I can't really understand the shard key concept in a MongoDB sharded cluster, as I've just started learning MongoDB.
Citing the MongoDB documentation:
A chunk is a contiguous range of shard key values assigned to a particular shard. When they grow beyond the configured chunk size, a mongos splits the chunk into two chunks.
It seems that chuck size is something related to a particular shard, not to the cluster itself. Am I right?
Speaking about the cardinality of a shard key:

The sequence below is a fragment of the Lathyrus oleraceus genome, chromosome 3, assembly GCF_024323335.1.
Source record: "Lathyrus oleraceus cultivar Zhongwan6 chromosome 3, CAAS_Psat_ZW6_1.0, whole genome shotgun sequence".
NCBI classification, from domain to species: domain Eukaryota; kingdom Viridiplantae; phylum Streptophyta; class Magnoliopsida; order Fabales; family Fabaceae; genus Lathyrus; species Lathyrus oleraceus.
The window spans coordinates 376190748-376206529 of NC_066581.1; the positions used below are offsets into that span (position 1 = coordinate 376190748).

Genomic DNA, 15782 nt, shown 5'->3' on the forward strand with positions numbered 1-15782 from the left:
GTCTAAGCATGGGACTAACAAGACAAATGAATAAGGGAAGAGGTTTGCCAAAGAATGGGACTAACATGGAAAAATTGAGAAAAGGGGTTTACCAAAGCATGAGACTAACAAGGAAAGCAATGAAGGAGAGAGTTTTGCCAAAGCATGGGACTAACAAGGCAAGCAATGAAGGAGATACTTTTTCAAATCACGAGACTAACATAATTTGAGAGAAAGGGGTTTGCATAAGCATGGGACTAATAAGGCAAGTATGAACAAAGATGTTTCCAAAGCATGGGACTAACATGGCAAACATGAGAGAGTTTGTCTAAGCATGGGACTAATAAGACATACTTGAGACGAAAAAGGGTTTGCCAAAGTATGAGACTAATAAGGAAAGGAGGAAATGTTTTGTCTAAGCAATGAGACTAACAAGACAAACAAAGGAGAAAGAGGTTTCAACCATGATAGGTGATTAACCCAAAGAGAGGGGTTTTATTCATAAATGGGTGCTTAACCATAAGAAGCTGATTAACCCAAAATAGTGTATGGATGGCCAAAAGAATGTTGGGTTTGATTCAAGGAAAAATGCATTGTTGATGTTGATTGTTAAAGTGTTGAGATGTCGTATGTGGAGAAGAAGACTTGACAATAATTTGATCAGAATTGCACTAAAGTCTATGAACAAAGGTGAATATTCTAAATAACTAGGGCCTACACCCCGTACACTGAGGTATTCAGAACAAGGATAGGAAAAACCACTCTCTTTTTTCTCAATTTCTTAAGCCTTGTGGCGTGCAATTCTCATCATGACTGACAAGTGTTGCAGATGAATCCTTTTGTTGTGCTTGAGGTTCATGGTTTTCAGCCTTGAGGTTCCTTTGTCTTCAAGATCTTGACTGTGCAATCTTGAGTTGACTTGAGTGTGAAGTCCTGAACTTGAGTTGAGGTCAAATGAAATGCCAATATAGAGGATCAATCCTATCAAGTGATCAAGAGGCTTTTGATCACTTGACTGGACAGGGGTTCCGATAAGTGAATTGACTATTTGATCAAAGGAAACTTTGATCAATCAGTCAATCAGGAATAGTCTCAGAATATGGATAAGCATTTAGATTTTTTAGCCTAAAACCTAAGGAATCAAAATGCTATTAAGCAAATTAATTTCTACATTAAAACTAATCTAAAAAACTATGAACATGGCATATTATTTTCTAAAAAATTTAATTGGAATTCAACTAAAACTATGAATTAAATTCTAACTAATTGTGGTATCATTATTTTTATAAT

Consider the use of a state field as a shard key:
The state key’s value holds the US state for a given address document. This field has a low cardinality as all documents that have the same value in the state field must reside on the same shard, even if a particular state’s chunk exceeds the maximum chunk size.
Since there are a limited number of possible values for the state field, MongoDB may distribute data unevenly among a small number of fixed chunks.
My question is how the shard key relates to the chunk size.
It seems to me that, having just two shard servers, it wouldn't be possible to distribute the data because same value in the state field must reside on the same shard. With three documents with states like Arizona, Indiana and Maine, how data is distributed among just two shards?